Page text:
Typologyquiz-screenshotAnd because the typology quiz includes 23 questions, many of which measure closely related concepts—for instance, there are three more questions in the quiz that pick up on the same theme about the relationship between government and support for the poor—no one statement alone dictates which group you’ll end up in. So even if some questions are not a great fit for your values, the combination of responses should place you in a group that reflects your underlying political type.

Put differently, while individual questions may not allow for nuance, the combination of questions does. In fact, that is part of what the cluster analysis approach we use to define the typology does.

In addition, this year’s typology builds upon the 20-year Pew Research Center history of asking many of these specific questions. Some of these questions use language that is different from how we might ask them if we were developing them for the first time this year. But there is a great deal of value in maintaining identical question wording in order to measure change over time, even if the wording used in the past is not ideal today. Because of the 20 year history with this series of questions, we were able to document the growing amount of ideological consistency in peoples’ thinking over the period.

Finally, it’s worth emphasizing that we do not see these questions as measures of political “extremism.” Instead, these forced-choice questions were designed to capture enduring political values that underlie the policy preferences and partisan choices people make in politics. And our goal is to get a picture of how peoples’ values are organized, not how strongly they hold those views. There is a very important distinction between ideological values and more radical political thinking, and we address this distinction in our earlier report on political polarization.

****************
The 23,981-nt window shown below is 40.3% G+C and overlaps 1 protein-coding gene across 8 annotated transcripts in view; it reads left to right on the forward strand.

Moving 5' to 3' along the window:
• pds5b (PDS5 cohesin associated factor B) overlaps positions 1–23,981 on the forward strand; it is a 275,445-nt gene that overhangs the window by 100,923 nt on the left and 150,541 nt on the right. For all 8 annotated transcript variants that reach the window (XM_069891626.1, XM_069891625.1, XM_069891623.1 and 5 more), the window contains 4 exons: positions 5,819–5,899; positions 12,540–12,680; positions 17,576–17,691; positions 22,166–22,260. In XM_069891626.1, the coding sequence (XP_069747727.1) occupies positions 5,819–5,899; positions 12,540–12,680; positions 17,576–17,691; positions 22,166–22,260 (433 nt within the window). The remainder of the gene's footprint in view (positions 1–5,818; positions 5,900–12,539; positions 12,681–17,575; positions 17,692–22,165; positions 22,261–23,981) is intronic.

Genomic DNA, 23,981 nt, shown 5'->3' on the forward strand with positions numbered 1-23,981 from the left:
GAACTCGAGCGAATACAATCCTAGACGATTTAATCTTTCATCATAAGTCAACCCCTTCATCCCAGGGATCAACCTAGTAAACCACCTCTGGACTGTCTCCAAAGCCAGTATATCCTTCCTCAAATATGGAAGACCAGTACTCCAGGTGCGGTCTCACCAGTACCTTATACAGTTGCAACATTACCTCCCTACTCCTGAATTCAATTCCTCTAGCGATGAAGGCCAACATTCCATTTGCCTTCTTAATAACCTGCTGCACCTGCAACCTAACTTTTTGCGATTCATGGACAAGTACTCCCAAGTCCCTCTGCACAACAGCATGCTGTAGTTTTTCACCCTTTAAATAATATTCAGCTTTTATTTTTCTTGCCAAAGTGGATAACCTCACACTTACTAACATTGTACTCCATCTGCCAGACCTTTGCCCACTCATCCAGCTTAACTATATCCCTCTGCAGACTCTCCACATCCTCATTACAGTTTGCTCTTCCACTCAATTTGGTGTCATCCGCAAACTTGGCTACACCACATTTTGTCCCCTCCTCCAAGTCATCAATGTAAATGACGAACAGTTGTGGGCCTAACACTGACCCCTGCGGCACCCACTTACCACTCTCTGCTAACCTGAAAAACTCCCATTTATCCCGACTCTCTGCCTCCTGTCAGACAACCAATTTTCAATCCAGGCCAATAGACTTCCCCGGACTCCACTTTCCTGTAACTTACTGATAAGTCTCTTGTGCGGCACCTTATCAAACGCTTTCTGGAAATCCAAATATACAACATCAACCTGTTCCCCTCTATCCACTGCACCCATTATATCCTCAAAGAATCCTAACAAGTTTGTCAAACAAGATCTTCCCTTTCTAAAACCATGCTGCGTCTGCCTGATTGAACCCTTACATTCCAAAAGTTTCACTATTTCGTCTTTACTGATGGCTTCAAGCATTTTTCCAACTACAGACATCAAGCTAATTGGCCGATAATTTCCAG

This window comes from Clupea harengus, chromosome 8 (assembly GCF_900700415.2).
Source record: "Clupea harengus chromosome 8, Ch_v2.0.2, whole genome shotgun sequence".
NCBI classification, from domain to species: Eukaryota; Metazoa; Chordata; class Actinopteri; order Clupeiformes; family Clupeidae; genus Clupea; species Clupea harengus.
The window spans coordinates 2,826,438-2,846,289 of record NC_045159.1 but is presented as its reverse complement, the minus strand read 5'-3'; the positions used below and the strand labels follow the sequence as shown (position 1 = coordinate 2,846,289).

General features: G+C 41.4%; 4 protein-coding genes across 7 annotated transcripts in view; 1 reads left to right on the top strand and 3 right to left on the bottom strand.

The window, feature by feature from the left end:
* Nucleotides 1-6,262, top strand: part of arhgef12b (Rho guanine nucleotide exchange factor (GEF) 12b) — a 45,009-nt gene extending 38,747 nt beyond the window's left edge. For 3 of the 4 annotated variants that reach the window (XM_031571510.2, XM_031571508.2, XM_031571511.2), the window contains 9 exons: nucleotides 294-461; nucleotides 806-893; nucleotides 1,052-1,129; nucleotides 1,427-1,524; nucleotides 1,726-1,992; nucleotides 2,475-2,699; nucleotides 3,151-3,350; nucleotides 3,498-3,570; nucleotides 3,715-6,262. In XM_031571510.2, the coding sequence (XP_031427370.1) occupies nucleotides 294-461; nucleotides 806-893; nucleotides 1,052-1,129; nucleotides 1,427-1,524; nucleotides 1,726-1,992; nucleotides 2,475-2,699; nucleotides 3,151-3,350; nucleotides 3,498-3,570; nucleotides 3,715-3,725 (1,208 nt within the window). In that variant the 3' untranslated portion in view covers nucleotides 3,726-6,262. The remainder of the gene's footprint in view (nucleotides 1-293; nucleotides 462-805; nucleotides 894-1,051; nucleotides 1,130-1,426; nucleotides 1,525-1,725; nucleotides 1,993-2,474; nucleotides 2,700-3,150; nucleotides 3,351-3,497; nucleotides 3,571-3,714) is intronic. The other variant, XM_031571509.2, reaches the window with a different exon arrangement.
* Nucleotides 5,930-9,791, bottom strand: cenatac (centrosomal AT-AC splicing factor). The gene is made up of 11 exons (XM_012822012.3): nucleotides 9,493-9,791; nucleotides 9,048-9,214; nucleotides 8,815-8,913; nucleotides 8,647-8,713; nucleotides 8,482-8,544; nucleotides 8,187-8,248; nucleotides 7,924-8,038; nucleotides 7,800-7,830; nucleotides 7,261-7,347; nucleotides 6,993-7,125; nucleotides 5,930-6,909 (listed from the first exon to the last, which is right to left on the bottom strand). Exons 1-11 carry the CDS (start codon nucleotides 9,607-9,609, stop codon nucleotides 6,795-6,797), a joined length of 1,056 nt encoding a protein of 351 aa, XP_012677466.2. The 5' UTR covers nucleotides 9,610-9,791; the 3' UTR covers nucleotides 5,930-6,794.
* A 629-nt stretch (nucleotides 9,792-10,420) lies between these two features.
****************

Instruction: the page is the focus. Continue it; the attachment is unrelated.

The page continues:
Topics: Political Typology, Research Methods

  1. Photo of Jocelyn Kiley

    is an associate director of research at Pew Research Center.

18 Comments

  1. Jason1 year ago

    The tendency of this quiz is to paint each person into a box. The phrasing of the questions painted me as a strict conservative when in fact I am far more moderate. Perhaps a bigger problem may be that there are too few boxes. There are socially conservative liberals who simply feel that they should not impose those views on others so they vote for liberals and there are economically liberal conservatives who view moral issues as overriding any economic disagreements they may have with conservatives. I understand what they are saying about the questions, but the boxes they put people into are not nearly nuanced enough.